The pipeline to the future doesn’t carry the jobs of the past – by Mike Robinson (Troy Media – May 20, 2018)

The ruckus over the Kinder Morgan project is a good reminder that the economic conditions we once enjoyed are on the way out

While the opinion writers and politicians are venting about expanding the Kinder Morgan pipeline for diluted bitumen to the West Coast, it might help to consider some history.

We didn’t arrive at this shout-fest without making diverse tracks from previous experiences, and most of us are old enough to think back over a few previous decades, or read about circumstances further back still.

My take on this mess starts with two grandfathers from the British lower middle class who didn’t see an employment future in London. So in 1910 they each took a boat to Montreal and hopped on the Canadian Pacific Railway to British Columbia. One got off at Revelstoke, the other in Vancouver.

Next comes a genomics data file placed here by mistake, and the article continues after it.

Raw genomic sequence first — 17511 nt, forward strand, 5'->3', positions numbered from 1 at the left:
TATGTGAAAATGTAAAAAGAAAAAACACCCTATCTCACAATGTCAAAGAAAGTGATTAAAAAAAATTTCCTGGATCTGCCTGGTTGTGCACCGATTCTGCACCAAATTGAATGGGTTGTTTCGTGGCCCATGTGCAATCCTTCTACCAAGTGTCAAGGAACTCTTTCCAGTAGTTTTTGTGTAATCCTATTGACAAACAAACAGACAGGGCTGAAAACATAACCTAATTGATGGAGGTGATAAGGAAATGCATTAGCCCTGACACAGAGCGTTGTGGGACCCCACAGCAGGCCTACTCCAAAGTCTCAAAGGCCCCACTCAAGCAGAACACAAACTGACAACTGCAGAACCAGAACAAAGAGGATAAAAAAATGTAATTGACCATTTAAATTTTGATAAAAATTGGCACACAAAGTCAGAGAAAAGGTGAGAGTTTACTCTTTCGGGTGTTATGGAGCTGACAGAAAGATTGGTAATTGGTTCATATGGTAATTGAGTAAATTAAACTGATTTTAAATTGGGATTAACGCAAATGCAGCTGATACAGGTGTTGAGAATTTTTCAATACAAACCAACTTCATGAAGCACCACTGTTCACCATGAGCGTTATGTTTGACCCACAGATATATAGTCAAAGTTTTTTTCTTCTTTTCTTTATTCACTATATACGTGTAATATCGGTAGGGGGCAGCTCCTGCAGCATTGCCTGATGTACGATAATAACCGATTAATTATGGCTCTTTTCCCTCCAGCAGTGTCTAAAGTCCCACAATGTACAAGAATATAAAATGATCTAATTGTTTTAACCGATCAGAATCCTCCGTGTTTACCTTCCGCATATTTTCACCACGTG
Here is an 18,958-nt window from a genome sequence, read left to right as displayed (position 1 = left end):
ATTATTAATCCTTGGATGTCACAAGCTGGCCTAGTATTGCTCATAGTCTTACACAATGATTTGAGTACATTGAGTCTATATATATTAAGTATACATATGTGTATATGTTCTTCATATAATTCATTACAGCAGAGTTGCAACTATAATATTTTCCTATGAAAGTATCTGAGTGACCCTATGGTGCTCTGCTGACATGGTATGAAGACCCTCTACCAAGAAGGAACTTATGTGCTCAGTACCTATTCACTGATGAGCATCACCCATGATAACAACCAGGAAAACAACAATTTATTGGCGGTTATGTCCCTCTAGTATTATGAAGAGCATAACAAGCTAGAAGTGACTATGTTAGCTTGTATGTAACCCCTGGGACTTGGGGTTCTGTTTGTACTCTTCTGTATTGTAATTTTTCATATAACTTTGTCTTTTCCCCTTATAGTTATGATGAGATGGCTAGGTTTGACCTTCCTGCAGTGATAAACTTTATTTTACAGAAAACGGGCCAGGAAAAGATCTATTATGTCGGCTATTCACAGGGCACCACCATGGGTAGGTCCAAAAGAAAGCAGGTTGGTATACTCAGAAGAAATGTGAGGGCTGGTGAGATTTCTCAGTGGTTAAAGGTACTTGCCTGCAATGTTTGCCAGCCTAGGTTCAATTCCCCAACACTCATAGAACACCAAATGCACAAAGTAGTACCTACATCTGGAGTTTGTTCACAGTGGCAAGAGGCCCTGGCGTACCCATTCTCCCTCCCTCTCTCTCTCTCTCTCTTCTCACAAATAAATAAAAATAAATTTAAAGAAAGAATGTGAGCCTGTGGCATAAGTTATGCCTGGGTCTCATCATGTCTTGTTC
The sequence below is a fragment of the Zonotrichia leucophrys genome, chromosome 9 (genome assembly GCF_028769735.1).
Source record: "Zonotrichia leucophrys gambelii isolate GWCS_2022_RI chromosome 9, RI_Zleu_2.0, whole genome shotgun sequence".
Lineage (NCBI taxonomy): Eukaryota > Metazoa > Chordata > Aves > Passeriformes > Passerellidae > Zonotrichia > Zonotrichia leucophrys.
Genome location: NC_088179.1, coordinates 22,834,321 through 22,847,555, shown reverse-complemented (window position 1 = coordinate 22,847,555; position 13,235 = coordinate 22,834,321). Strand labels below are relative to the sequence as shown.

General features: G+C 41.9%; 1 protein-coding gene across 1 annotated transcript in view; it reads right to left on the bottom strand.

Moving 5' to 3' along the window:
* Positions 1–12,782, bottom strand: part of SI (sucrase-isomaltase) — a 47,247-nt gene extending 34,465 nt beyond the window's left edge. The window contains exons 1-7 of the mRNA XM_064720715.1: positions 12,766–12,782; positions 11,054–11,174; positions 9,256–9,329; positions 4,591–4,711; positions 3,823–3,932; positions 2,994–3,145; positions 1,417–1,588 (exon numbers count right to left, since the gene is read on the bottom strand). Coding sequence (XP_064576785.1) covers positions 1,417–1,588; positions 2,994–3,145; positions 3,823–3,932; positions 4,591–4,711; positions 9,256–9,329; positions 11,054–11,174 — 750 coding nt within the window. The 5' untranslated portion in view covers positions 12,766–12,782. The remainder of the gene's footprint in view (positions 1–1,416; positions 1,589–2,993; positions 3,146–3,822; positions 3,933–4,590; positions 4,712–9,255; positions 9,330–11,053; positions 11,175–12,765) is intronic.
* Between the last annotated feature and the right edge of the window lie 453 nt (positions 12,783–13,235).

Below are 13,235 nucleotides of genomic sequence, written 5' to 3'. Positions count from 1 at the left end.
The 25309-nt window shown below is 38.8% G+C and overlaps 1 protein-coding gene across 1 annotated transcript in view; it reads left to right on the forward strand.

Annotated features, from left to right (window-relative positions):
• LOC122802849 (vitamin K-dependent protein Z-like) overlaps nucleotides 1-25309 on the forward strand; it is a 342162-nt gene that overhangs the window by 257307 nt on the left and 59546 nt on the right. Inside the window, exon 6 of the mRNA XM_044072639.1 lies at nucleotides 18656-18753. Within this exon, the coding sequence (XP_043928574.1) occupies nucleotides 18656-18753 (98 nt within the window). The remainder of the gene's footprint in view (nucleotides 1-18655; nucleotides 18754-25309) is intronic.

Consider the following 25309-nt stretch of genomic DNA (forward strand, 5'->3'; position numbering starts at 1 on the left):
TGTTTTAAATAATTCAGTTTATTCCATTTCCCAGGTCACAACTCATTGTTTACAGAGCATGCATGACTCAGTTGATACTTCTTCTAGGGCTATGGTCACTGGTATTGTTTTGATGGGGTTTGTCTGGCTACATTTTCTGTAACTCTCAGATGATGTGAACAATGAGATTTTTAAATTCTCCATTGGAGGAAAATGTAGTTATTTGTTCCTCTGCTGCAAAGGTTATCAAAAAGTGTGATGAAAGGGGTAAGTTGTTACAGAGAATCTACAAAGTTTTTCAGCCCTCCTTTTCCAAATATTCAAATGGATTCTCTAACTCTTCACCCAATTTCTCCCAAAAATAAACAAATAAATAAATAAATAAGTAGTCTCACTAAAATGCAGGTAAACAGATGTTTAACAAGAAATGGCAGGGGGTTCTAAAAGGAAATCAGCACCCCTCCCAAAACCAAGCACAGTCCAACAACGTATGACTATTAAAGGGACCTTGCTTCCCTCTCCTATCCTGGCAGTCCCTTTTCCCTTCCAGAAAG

One became a professional engineer and built roads to resources, the other eventually became a teacher. They both went back to the Old Country to fight in the First World War, but they both returned to marry and stay in B.C. I’m here because they took risks.

My granddad Robinson, my dad and I all worked in the woods. We set chokers, made log booms and chased sparks. But my son and daughter missed their chance at high-paid summer jobs with the likes of ‘Mac and Blo’ (MacMillan Bloedel) because the old-growth forest got cut and the big logging camps got shut down. The same story applies to good jobs in mining and fishing.

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